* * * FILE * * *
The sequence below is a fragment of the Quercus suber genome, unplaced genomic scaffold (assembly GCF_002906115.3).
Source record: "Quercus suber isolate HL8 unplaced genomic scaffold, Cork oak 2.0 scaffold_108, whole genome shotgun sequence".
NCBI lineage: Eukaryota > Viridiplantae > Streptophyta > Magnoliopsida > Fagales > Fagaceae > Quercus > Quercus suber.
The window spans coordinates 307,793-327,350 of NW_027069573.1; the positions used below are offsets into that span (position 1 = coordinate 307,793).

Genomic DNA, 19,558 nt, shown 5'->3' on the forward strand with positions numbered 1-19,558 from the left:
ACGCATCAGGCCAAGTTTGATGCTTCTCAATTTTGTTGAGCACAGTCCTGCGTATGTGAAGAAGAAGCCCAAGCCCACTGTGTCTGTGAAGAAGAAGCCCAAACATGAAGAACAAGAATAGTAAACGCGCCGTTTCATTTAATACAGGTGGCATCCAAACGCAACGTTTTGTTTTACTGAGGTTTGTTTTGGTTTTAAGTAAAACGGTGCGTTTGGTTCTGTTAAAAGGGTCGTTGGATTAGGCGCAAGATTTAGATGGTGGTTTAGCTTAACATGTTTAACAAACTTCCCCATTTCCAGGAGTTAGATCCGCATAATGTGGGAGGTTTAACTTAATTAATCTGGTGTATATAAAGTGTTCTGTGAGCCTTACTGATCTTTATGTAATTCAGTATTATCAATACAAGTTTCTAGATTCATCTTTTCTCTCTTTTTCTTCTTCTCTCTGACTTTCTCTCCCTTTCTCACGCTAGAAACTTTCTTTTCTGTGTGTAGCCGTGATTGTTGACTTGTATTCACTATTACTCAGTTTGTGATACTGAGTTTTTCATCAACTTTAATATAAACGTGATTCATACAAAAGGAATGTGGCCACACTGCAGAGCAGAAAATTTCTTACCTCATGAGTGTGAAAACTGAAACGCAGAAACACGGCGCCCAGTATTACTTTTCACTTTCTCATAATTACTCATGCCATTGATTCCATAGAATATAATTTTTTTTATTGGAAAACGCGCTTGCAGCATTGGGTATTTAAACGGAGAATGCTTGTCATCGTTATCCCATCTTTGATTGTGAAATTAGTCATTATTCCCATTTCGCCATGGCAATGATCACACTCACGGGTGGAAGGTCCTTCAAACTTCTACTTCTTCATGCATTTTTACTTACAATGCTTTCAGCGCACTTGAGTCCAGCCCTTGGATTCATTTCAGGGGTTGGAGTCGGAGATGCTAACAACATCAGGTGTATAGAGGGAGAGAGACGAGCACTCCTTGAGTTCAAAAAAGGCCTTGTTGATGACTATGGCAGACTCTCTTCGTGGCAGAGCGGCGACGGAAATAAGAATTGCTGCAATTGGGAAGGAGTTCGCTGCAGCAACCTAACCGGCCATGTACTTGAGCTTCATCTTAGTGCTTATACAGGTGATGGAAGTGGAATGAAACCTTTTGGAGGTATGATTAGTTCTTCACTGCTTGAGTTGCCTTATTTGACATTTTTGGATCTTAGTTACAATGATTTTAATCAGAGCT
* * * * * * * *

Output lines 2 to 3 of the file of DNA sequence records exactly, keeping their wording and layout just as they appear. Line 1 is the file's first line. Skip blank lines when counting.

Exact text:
Source record: "Quercus suber isolate HL8 unplaced genomic scaffold, Cork oak 2.0 scaffold_108, whole genome shotgun sequence".
NCBI lineage: Eukaryota > Viridiplantae > Streptophyta > Magnoliopsida > Fagales > Fagaceae > Quercus > Quercus suber.